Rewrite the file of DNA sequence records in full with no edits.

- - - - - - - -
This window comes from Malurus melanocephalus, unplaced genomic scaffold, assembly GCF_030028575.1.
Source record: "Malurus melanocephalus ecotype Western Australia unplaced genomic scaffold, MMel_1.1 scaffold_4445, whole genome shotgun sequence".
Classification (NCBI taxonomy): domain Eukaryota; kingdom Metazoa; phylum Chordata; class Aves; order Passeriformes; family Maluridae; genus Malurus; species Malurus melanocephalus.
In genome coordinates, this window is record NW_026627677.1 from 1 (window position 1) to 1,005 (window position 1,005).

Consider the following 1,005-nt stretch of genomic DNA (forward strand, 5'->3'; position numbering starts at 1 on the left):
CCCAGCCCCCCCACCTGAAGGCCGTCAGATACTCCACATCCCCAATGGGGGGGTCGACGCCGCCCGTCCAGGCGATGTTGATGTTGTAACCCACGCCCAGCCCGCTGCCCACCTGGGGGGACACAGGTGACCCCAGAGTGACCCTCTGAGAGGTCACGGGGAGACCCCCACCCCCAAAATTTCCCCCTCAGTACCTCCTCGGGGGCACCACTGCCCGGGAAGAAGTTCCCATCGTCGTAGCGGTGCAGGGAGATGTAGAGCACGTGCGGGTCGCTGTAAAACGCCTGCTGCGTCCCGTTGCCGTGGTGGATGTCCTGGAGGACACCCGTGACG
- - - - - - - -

This window comes from Malurus melanocephalus, unplaced genomic scaffold, assembly GCF_030028575.1.
Source record: "Malurus melanocephalus ecotype Western Australia unplaced genomic scaffold, MMel_1.1 scaffold_4445, whole genome shotgun sequence".
Classification (NCBI taxonomy): domain Eukaryota; kingdom Metazoa; phylum Chordata; class Aves; order Passeriformes; family Maluridae; genus Malurus; species Malurus melanocephalus.
In genome coordinates, this window is record NW_026627677.1 from 1 (window position 1) to 1,005 (window position 1,005).

Consider the following 1,005-nt stretch of genomic DNA (forward strand, 5'->3'; position numbering starts at 1 on the left):
CCCAGCCCCCCCACCTGAAGGCCGTCAGATACTCCACATCCCCAATGGGGGGGTCGACGCCGCCCGTCCAGGCGATGTTGATGTTGTAACCCACGCCCAGCCCGCTGCCCACCTGGGGGGACACAGGTGACCCCAGAGTGACCCTCTGAGAGGTCACGGGGAGACCCCCACCCCCAAAATTTCCCCCTCAGTACCTCCTCGGGGGCACCACTGCCCGGGAAGAAGTTCCCATCGTCGTAGCGGTGCAGGGAGATGTAGAGCACGTGCGGGTCGCTGTAAAACGCCTGCTGCGTCCCGTTGCCGTGGTGGATGTCCTGGAGGACACCCGTGACG